By JR Raphael
Contributing Writer, [GAS]
They’re billed as an international security solution, but the high-tech electronic passports developed after 9/11 may be easier to forge than their ink-and-paper counterparts.
The passports, issued by the U.S. and 44 other countries, feature embedded microchips that contain the owner’s data. They were designed to boost protection against identity fraud and, ultimately, terrorism. Now, though, a British computer engineer says he’s found a way to clone the chips, modify the data, and turn them into fake identities — all within a matter of minutes.
The discovery comes from a set of tests commissioned by The Times. The paper had the engineer copy two British passports, then switch out the real owners’ photos with ones of Osama bin Laden and a female suicide bomber. The hacked chips were then tested with the same software used to validate the passports at airport security checkpoints — and they passed.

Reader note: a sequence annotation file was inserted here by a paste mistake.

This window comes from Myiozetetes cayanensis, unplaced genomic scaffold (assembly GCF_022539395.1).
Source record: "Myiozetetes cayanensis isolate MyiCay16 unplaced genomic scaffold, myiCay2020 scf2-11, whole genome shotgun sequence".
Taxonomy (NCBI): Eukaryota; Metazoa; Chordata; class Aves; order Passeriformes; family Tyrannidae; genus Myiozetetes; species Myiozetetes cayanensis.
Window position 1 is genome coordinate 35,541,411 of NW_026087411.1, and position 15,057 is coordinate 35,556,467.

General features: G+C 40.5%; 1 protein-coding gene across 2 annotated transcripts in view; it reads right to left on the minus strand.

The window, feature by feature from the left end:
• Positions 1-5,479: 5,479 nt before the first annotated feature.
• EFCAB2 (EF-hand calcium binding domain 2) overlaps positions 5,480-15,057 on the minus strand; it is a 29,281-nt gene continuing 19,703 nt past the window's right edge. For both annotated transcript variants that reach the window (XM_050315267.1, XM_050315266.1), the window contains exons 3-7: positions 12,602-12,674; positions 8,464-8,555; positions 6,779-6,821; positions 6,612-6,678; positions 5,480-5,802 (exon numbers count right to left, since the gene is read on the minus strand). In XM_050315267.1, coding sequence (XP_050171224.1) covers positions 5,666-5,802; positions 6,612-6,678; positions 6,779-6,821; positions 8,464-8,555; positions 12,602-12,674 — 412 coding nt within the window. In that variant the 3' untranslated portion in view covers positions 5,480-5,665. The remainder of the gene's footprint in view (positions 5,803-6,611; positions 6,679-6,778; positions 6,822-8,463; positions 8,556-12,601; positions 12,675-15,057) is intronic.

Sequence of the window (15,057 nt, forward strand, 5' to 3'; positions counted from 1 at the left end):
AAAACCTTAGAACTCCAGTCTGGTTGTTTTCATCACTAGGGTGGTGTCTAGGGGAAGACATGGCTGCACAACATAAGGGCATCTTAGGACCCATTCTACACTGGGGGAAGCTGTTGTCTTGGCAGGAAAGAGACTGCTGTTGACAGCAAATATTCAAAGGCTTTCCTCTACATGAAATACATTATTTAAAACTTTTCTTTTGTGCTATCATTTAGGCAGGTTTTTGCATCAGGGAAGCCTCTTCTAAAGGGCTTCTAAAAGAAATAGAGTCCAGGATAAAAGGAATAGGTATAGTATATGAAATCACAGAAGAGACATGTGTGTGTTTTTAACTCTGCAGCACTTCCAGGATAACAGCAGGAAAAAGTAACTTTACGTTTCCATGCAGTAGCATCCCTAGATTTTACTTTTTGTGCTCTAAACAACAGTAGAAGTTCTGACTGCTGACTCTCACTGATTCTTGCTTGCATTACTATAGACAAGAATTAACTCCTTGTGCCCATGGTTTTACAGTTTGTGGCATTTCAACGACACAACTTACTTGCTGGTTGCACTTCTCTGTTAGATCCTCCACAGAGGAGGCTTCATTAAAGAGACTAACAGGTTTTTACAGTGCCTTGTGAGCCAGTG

The finding is a stark contrast to the government’s claims that the chips are foolproof:
“The new passports use Public Key Infrastructure (PKI) technology that prevents the information stored on the chip from being altered,” the U.S. Department of State web site says. “It provides a more sophisticated means to confirm that the traveler is the rightful holder of the passport and that the passport is authentic, thus deterring would-be passport/identity thieves.”
So how could this be? It’s not as complicated as it might sound. It turns out only five of the 45 countries using the e-passports actually have the Public Key system in place, The Times points out. That means the “international database” that the software is checking is — well, relatively data-free. Even the countries that have the system up and running are only sharing passport information with a handful of other nations. And the 40 countries that don’t have it at all yet? They’d have no way of telling if a foreign passport were forged.
The real-world concern would be someone getting ahold of your passport — say, when you hand it over as a form of ID — then quickly cloning the chip before giving it back to you. At that point, all they’d have to do is swap out their picture and fingerprints for yours, then they could be traveling the world with your identity.
The UK’s Home Office is taking the stance of denial, saying no one has actually demonstrated that they can hack into the chips.